A power plant is an industrial facility that generates electricity from primary energy. Most power plants use one or more generators that convert mechanical energy into electrical energy in order to power the electrical grid and, in turn, supply society's electrical needs. The exception is solar power plants, which use photovoltaic cells to generate this electricity.
The type of fuel or flow that gives a power plant its primary energy varies. The most common fuels are coal, natural gas, and uranium (nuclear power). By far the most important primary energy flow for electricity generation is hydroelectricity (water). Other flows that are used to generate electricity include wind, solar, geothermal and tidal.
Different countries get their electricity from different types of power plants. For example, in Canada, most electricity generation comes from hydroelectric power plants which account for about 63% of the total electricity generated in Canada. Please see the data visualization below to explore how countries around the world get their electricity.
Most thermal power plants use their fuel to generate steam from a reservoir of water, usually at a high pressure. The highly pressurized steam then travels through pipes to turn the fan-like blades of a turbine (see Rankine cycle for more info). As the turbine begins to spin, it causes giant wire coils inside the generator to turn. This creates relative motion between a coil of wire and a magnet, which pushes electrons and starts the flow of electricity.
Thermal power plants are all limited by the second law of thermodynamics, which means they cannot transform all of their heat energy into electricity. This limits their efficiencies, which can be read about on the Carnot efficiency and entropy pages.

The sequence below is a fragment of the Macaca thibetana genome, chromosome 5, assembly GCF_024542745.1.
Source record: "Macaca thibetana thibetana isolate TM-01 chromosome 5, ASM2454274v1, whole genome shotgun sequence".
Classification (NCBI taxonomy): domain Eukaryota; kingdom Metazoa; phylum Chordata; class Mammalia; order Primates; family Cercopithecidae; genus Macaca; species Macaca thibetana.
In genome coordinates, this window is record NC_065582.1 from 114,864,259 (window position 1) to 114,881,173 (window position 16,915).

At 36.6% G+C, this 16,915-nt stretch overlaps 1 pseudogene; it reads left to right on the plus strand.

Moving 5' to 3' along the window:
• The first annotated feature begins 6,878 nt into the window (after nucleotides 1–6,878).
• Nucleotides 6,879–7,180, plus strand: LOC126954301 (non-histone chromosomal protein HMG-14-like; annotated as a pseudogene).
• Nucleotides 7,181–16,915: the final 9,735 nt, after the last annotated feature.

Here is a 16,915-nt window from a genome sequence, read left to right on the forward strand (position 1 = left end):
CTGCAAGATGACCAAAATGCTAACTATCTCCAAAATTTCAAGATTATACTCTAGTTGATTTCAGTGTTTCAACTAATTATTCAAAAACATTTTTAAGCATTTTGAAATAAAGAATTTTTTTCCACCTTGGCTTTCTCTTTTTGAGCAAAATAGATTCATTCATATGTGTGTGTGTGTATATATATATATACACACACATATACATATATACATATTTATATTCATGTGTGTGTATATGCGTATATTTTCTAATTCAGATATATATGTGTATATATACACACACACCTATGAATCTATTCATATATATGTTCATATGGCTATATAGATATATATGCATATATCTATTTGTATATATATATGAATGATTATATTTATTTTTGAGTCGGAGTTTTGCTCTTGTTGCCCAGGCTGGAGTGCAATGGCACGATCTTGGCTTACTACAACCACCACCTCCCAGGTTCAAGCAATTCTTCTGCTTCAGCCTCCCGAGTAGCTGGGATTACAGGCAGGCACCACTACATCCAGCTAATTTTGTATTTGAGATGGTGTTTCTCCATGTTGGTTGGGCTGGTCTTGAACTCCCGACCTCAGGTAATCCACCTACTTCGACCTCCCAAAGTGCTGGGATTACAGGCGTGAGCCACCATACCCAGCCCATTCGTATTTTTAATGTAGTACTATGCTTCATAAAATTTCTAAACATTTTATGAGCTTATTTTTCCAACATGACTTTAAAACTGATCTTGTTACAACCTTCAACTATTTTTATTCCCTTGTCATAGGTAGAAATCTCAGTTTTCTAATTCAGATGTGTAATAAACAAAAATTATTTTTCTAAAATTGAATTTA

Renewable energy power plants get their energy directly from their respective flows in order to generate electricity. These primary energy sources replenish themselves eventually, but are limited in the amount of energy that is available at any given time or place, therefore they are often intermittent and non-dispatchable.
Once electricity is generated, transformers "step-up" the electric power to a higher voltage in order to travel long distances with minimal energy loss. It then travels through "pylons" along overhead power cables to its destination, where transformers subsequently "step-down" the electric power to safe voltages for houses and utilities. For a more complete story please see electrical transmission.
The map below shows which primary energy source different countries get the energy to generate their electricity from. Click on the region to zoom into a group of countries, then click on the country to see where its electricity comes from.